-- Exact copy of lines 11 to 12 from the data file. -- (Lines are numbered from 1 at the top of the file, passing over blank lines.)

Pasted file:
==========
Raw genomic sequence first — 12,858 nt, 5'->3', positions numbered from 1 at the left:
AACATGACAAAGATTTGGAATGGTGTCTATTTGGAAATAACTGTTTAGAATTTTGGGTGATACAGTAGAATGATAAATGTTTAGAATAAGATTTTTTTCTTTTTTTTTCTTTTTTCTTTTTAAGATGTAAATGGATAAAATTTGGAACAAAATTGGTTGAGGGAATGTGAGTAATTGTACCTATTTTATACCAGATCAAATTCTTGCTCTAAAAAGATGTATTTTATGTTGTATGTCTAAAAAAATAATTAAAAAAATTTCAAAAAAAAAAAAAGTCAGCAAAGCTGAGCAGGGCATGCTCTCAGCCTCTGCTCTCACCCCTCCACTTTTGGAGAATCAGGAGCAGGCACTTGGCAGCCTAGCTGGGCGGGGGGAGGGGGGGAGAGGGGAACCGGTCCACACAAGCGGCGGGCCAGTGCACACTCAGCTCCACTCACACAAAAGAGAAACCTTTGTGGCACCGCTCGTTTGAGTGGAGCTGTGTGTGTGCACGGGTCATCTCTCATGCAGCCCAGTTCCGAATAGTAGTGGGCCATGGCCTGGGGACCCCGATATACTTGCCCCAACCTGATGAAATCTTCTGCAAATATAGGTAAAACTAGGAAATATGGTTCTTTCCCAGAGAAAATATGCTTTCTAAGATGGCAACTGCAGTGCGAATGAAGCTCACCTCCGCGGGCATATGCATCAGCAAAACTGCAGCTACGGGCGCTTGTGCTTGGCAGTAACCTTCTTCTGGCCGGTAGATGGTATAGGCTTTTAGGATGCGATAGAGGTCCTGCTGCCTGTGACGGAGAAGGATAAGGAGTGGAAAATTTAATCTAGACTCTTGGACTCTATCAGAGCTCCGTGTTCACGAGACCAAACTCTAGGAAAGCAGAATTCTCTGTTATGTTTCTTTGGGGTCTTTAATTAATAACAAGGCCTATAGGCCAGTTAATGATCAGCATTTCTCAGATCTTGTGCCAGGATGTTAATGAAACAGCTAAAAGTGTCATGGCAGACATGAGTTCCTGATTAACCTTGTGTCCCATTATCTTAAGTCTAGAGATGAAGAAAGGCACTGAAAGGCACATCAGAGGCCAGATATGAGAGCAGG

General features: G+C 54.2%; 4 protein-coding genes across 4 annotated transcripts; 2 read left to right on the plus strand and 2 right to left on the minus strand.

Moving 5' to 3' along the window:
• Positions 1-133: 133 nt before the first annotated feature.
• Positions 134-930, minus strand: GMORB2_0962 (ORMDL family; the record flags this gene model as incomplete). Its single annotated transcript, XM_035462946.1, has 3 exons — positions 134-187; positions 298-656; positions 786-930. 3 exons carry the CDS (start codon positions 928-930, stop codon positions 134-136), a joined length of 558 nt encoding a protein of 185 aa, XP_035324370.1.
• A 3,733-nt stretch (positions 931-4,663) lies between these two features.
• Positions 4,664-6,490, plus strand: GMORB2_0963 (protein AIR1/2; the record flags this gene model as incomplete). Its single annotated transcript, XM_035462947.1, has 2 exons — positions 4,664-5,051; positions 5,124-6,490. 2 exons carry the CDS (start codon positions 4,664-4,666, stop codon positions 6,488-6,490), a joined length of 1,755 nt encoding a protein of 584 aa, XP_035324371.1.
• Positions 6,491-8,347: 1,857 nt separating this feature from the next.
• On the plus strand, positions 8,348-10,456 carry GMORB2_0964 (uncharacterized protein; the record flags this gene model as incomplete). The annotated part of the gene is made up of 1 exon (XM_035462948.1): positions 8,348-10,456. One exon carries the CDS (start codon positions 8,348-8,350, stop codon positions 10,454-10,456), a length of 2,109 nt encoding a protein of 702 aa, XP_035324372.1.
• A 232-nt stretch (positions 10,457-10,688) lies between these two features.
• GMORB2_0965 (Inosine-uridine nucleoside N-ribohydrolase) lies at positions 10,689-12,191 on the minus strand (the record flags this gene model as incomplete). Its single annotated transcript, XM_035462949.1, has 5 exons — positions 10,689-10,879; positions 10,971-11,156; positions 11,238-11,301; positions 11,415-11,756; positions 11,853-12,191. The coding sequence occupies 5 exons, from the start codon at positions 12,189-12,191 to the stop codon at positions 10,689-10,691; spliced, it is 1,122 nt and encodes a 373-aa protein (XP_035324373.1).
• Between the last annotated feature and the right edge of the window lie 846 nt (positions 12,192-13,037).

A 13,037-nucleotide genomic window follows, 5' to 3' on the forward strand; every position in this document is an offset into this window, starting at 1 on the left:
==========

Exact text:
• A 232-nt stretch (positions 10,457-10,688) lies between these two features.
• GMORB2_0965 (Inosine-uridine nucleoside N-ribohydrolase) lies at positions 10,689-12,191 on the minus strand (the record flags this gene model as incomplete). Its single annotated transcript, XM_035462949.1, has 5 exons — positions 10,689-10,879; positions 10,971-11,156; positions 11,238-11,301; positions 11,415-11,756; positions 11,853-12,191. The coding sequence occupies 5 exons, from the start codon at positions 12,189-12,191 to the stop codon at positions 10,689-10,691; spliced, it is 1,122 nt and encodes a 373-aa protein (XP_035324373.1).